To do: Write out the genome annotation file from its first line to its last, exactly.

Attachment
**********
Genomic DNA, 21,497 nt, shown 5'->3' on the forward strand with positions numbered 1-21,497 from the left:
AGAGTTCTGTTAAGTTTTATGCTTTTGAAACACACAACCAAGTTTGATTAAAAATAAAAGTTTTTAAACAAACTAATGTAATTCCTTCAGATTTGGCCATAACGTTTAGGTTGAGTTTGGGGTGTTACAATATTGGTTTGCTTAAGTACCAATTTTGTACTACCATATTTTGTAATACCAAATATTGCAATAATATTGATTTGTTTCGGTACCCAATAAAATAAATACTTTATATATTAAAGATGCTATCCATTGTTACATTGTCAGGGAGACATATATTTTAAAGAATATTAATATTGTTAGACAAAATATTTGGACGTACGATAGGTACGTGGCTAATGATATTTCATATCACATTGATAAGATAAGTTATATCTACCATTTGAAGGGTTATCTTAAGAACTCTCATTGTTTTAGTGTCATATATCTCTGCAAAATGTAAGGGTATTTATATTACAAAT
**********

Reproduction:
Genomic DNA, 21,497 nt, shown 5'->3' on the forward strand with positions numbered 1-21,497 from the left:
AGAGTTCTGTTAAGTTTTATGCTTTTGAAACACACAACCAAGTTTGATTAAAAATAAAAGTTTTTAAACAAACTAATGTAATTCCTTCAGATTTGGCCATAACGTTTAGGTTGAGTTTGGGGTGTTACAATATTGGTTTGCTTAAGTACCAATTTTGTACTACCATATTTTGTAATACCAAATATTGCAATAATATTGATTTGTTTCGGTACCCAATAAAATAAATACTTTATATATTAAAGATGCTATCCATTGTTACATTGTCAGGGAGACATATATTTTAAAGAATATTAATATTGTTAGACAAAATATTTGGACGTACGATAGGTACGTGGCTAATGATATTTCATATCACATTGATAAGATAAGTTATATCTACCATTTGAAGGGTTATCTTAAGAACTCTCATTGTTTTAGTGTCATATATCTCTGCAAAATGTAAGGGTATTTATATTACAAAT